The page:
My composition Retrace for flute, violin, and cello commemorates the 50th Anniversary of the National Trails System Act of 1968, and was composed in response to the Juan Bautista de Anza National Historic Trail. It will receive four co-World Premiere performances during Fall 2018 in locations around the country—presented by Citywater and the Visions of the Wild Festival (9/23, Vallejo, CA), Michigan Technological University (10/4, Houghton, MI), Cascadia Composers (10/7, Portland, OR), and Juventas New Music Ensemble (11/3, Boston, MA), respectively—as part of Landscape Music: Rivers & Trails, a nationwide initiative I am directing for the Landscape Music Composers Network.
The Anza Trail stretches 1,200 miles, weaving through desert and city from Nogales, Arizona to San Francisco, California. It follows the path of the Anza Expedition of 1775-76, which traveled indigenous routes from modern-day Mexico through Arizona and California to settle the San Francisco Bay Area for Spain. A narrative mapped onto the land rather than a “trail” in the usual sense, the Anza Trail is an ongoing project of cultural and historical preservation through outreach, education, and recreation. Continue reading →
Refuge (2016) for flute (piccolo), percussion, violin, and cello is a 16 1/2 minute narrative suite following the conservation stories of three wild animals and their habitats. Each of these species offers a different perspective from which to reflect upon the National Park Service’s role in wildlife conservation and the diversity and fragility of life on Earth.
I composed this piece for an upcoming World Premiere by Cadillac Moon Ensemble at the Parrish Art Museum in The Hamptons, NY on September 9, 2016, presented by the Landscape Music Composers Network, to celebrate the centennial year of the National Park Service. Learn more about this exciting concert, which also features a World Premiere by Justin Ralls and four other works by members of the Landscape Music Composers Network.
In the following essay, I explore each of the three species and national parks that serve as the focus of Refuge and relate how I’ve approached telling their stories through music. Continue reading →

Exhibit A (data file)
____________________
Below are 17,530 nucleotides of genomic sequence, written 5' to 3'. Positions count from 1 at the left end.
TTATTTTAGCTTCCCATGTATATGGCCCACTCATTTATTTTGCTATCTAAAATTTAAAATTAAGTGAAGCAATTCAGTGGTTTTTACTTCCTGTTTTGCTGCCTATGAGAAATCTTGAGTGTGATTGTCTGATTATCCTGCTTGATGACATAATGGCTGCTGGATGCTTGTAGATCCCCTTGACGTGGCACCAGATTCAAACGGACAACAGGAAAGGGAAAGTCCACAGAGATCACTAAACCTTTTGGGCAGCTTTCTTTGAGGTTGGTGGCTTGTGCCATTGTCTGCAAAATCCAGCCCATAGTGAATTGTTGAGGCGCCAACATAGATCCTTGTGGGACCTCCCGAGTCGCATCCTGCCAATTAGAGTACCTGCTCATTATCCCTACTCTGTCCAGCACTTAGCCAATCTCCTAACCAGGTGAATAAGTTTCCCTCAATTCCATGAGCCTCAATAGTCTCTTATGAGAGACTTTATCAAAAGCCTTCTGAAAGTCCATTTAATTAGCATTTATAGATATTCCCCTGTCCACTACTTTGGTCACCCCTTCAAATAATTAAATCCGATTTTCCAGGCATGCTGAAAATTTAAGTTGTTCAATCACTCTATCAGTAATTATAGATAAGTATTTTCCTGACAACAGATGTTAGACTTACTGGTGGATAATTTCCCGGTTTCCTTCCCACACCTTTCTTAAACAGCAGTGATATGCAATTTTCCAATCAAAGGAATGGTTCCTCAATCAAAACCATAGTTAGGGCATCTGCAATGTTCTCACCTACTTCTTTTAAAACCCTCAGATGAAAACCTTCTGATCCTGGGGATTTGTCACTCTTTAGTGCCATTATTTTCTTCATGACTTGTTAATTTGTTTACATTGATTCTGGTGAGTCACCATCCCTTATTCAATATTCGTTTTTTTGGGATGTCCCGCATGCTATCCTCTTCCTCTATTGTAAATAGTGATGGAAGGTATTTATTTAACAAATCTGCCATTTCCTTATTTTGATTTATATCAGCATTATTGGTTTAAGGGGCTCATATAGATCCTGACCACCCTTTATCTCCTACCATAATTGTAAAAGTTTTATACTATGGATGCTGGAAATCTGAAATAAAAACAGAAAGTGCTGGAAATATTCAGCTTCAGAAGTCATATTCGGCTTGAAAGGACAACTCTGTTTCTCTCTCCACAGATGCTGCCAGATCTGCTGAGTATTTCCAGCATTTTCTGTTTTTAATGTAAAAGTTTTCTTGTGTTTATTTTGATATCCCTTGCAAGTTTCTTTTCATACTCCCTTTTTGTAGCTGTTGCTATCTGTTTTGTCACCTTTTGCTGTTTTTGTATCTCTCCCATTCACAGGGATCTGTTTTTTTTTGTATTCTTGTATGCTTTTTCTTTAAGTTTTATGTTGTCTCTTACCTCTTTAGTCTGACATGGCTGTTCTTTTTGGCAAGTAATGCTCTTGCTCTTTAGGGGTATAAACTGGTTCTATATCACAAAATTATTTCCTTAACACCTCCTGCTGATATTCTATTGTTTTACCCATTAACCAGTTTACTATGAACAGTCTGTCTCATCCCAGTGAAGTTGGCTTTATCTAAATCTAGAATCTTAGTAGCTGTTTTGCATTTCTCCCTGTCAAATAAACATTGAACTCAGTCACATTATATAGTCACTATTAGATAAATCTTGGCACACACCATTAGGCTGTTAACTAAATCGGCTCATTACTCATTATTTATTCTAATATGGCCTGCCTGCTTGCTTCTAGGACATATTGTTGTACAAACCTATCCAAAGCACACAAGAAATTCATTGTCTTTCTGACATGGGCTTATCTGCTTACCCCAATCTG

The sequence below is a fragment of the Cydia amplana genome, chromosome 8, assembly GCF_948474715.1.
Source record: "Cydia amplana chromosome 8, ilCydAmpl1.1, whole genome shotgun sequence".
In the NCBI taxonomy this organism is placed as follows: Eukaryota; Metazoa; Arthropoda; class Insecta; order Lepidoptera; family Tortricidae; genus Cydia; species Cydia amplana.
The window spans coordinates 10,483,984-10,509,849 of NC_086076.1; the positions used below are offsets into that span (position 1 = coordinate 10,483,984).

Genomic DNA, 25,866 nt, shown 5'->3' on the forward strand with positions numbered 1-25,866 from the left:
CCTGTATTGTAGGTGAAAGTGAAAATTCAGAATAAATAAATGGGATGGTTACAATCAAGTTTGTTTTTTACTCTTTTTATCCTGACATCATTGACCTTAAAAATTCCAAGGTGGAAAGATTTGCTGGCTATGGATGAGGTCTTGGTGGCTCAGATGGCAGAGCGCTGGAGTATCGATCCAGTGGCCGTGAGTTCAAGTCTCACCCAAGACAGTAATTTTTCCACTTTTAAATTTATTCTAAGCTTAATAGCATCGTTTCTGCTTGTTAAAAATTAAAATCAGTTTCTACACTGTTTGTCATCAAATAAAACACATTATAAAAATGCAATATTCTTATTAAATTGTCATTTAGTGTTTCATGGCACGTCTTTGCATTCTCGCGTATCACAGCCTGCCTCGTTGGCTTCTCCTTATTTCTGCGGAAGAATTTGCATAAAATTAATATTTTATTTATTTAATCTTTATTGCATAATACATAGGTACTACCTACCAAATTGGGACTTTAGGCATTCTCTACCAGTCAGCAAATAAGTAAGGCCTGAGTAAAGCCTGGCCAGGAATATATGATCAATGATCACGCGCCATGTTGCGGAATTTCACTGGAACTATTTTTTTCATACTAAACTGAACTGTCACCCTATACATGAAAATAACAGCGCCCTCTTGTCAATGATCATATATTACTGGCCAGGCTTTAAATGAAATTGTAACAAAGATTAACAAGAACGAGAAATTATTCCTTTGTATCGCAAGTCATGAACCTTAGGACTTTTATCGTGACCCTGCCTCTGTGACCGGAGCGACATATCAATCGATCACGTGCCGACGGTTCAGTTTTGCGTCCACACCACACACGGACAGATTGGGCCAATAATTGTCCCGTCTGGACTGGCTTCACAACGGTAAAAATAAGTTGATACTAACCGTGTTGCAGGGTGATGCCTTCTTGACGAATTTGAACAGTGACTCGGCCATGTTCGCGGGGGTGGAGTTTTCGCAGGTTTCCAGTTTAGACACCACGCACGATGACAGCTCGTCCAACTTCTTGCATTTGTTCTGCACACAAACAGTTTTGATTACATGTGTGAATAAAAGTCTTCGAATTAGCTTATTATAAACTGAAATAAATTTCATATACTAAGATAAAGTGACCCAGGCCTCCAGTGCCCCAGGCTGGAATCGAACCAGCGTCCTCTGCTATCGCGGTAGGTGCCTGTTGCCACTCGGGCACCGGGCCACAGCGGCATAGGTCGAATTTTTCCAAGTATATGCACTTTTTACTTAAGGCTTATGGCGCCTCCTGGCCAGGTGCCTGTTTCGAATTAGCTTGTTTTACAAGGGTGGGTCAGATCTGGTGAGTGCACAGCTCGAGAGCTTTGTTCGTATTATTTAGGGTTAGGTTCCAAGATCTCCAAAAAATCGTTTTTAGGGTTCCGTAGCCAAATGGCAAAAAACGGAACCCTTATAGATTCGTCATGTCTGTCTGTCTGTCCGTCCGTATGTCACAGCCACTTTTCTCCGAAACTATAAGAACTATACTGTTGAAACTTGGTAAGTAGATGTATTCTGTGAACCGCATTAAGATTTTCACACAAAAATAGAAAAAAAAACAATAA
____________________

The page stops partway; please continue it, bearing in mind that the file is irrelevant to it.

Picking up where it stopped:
Editor’s Note: Justin Ralls, guest author and Landscape Music Composers Network member, writes his first essay for Landscape Music.
Last summer while I was hiking in Kings Canyon National Park, I had much on my mind. Walking the trail—admiring the craggy, breathtaking views of granite and pine, listening and following the rush of cold streams and the calls, near and far, of birds, squirrels, and nameless others—there is much to inspire the composer. As a musician, sound is at the forefront of my awareness. But what about the immensity and awe—even terror—one may feel in these intimidating, yet intimate landscapes? Potential metaphors and meanings hide behind every cloud and tree, gust of wind, or mysterious chirp. Of course, it is up to us as composers to relate these experiences in our musical statements and aspirations. This can be a daunting task as we parse out the myriad cultural contexts and perspectives each of us brings to every piece of music and every excursion in the mountains. Informing ourselves about how other cultures draw upon the landscape in their music gives us new perspectives and helps us to clear the air of our usual conceptions. In this essay, I invite you on an adventure to another culture and another landscape.
The musical culture of the central Asian steppe possesses an embodied connection to landscape. Here, every musical utterance is imbued with place: whether it is the metaphorical feelings of place, the contour of mountains and valleys, or the subtleties and nuances of timbre and sound in the environment itself. Theodore Levin’s Where Rivers and Mountains Sing: Sound, Music, and Nomadism in Tuva and Beyond explores how a sustained, nomadic herder lifestyle creates mutually supportive, cultural links to the natural world. Tuva is a Russian republic in southern Siberia, nestled within the northwest border of Mongolia. Tuva is famous for its biodiverse landscapes of grassland steppes, deserts, and tall mountains, where traditionally nomadic tribes have lived for centuries. Levin describes “a sonic journey through a landscape and soundscape whose inhabitants preserve what is arguably one of the world’s oldest forms of music-making.”1Levin, T., & Süzükei, Valentina. (2006). Where rivers and mountains sing: Sound, music, and nomadism in Tuva and beyond. Bloomington: Indiana University Press. Pg. 3Continue reading →